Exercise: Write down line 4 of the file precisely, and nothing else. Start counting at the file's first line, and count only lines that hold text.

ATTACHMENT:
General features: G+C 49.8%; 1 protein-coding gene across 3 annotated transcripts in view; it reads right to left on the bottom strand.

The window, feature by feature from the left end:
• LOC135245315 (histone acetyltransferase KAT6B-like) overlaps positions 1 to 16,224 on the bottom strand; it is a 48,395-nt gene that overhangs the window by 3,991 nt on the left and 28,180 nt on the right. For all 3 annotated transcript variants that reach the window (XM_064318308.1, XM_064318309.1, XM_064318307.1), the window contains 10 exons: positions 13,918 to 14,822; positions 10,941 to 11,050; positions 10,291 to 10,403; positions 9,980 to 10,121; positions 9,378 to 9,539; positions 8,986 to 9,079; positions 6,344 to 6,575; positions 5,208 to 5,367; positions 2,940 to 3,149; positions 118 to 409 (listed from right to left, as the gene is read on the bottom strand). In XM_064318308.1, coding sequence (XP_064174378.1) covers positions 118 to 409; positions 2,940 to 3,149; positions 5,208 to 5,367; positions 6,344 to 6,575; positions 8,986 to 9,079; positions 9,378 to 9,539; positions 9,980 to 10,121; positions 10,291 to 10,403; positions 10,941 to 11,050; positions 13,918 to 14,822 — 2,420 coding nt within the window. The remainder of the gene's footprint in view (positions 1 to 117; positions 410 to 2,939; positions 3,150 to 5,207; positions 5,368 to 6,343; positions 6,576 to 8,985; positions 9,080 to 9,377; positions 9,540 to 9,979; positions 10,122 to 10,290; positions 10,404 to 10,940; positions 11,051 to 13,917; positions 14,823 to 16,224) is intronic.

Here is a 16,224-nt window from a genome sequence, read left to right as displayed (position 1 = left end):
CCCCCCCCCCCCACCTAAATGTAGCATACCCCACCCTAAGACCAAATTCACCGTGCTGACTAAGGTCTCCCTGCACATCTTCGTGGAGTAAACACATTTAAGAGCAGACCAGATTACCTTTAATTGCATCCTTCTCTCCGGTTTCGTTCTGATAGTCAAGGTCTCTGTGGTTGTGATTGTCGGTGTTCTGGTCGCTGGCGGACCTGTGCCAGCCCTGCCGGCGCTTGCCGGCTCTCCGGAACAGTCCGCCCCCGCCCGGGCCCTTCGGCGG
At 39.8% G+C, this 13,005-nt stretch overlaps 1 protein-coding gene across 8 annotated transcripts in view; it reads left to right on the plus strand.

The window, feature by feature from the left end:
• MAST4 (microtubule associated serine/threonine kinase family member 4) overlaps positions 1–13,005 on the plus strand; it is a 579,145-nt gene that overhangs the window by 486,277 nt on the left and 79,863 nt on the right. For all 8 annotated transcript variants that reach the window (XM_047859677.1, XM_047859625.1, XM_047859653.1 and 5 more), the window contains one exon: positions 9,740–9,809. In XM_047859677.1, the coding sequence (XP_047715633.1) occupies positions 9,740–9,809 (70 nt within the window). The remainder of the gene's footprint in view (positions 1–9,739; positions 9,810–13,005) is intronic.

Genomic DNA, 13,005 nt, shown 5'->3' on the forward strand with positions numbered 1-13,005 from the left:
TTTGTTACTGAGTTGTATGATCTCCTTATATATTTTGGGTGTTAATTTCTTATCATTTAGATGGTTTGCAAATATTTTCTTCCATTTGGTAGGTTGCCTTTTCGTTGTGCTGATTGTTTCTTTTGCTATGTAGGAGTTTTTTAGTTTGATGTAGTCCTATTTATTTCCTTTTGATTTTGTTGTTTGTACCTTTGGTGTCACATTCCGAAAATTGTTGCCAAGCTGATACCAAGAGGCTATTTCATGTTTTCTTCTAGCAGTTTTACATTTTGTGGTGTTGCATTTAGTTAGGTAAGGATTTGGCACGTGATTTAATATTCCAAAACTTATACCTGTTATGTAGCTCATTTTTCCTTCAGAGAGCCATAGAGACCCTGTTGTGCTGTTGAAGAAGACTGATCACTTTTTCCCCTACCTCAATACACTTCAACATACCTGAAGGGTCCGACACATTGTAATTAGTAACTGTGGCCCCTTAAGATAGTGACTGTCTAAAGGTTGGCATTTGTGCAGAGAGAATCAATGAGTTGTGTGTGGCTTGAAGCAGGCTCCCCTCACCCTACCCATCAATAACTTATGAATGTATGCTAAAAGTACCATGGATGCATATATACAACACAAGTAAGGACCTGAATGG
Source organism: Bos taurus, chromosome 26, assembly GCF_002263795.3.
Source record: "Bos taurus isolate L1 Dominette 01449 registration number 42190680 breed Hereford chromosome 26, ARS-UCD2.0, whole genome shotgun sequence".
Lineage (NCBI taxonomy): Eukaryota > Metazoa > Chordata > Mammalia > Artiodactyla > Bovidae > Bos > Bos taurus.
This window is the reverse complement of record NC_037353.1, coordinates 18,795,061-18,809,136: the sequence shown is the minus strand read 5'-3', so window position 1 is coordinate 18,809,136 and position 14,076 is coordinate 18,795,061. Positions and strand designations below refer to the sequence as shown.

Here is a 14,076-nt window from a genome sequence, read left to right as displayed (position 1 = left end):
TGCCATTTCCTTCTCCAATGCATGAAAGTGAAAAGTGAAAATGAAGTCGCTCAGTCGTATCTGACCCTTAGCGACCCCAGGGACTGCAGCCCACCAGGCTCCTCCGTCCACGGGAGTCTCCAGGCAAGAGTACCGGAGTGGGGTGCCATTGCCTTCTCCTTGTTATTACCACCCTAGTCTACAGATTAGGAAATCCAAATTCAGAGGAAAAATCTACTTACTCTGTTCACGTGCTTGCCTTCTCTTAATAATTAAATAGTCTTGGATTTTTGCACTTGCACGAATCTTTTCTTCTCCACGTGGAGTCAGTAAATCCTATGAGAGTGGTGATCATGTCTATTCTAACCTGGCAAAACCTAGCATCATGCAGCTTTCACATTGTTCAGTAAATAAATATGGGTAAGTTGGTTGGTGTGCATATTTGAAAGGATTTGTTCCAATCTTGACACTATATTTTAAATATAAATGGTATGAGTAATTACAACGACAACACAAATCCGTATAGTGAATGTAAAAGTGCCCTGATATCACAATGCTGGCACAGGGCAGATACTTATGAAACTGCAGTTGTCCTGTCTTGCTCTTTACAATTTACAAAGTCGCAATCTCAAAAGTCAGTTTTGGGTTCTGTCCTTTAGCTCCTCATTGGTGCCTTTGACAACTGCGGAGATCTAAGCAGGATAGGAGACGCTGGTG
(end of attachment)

Here is a 16,224-nt window from a genome sequence, read left to right as displayed (position 1 = left end):